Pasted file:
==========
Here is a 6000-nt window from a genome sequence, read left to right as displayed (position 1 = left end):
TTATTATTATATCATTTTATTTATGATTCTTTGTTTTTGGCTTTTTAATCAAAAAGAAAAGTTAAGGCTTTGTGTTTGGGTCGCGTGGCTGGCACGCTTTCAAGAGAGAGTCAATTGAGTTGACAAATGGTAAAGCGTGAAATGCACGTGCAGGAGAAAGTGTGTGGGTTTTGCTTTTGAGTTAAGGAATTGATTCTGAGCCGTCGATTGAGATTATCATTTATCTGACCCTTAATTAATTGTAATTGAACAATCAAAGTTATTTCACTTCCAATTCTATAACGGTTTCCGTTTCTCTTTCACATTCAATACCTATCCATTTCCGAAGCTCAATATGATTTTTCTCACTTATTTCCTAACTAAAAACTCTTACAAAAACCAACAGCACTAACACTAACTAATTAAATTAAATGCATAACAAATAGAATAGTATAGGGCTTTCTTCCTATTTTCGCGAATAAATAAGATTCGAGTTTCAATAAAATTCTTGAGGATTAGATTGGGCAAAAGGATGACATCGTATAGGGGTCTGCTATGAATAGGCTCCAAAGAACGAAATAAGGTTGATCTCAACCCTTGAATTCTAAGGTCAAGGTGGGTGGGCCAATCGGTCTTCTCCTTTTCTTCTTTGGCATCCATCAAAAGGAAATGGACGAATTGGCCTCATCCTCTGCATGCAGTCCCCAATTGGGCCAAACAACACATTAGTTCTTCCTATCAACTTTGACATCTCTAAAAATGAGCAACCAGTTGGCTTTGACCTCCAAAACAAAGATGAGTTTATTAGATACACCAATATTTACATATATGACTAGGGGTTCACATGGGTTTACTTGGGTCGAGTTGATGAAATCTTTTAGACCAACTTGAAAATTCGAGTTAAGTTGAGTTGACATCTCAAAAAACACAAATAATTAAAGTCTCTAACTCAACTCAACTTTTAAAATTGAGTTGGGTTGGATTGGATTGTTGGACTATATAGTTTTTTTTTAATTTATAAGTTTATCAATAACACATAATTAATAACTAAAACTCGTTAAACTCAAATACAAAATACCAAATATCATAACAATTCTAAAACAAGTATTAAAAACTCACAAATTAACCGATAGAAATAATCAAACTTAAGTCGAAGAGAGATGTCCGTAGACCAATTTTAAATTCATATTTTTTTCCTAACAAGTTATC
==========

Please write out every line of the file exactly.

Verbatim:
Here is a 6000-nt window from a genome sequence, read left to right as displayed (position 1 = left end):
TTATTATTATATCATTTTATTTATGATTCTTTGTTTTTGGCTTTTTAATCAAAAAGAAAAGTTAAGGCTTTGTGTTTGGGTCGCGTGGCTGGCACGCTTTCAAGAGAGAGTCAATTGAGTTGACAAATGGTAAAGCGTGAAATGCACGTGCAGGAGAAAGTGTGTGGGTTTTGCTTTTGAGTTAAGGAATTGATTCTGAGCCGTCGATTGAGATTATCATTTATCTGACCCTTAATTAATTGTAATTGAACAATCAAAGTTATTTCACTTCCAATTCTATAACGGTTTCCGTTTCTCTTTCACATTCAATACCTATCCATTTCCGAAGCTCAATATGATTTTTCTCACTTATTTCCTAACTAAAAACTCTTACAAAAACCAACAGCACTAACACTAACTAATTAAATTAAATGCATAACAAATAGAATAGTATAGGGCTTTCTTCCTATTTTCGCGAATAAATAAGATTCGAGTTTCAATAAAATTCTTGAGGATTAGATTGGGCAAAAGGATGACATCGTATAGGGGTCTGCTATGAATAGGCTCCAAAGAACGAAATAAGGTTGATCTCAACCCTTGAATTCTAAGGTCAAGGTGGGTGGGCCAATCGGTCTTCTCCTTTTCTTCTTTGGCATCCATCAAAAGGAAATGGACGAATTGGCCTCATCCTCTGCATGCAGTCCCCAATTGGGCCAAACAACACATTAGTTCTTCCTATCAACTTTGACATCTCTAAAAATGAGCAACCAGTTGGCTTTGACCTCCAAAACAAAGATGAGTTTATTAGATACACCAATATTTACATATATGACTAGGGGTTCACATGGGTTTACTTGGGTCGAGTTGATGAAATCTTTTAGACCAACTTGAAAATTCGAGTTAAGTTGAGTTGACATCTCAAAAAACACAAATAATTAAAGTCTCTAACTCAACTCAACTTTTAAAATTGAGTTGGGTTGGATTGGATTGTTGGACTATATAGTTTTTTTTTAATTTATAAGTTTATCAATAACACATAATTAATAACTAAAACTCGTTAAACTCAAATACAAAATACCAAATATCATAACAATTCTAAAACAAGTATTAAAAACTCACAAATTAACCGATAGAAATAATCAAACTTAAGTCGAAGAGAGATGTCCGTAGACCAATTTTAAATTCATATTTTTTTCCTAACAAGTTATC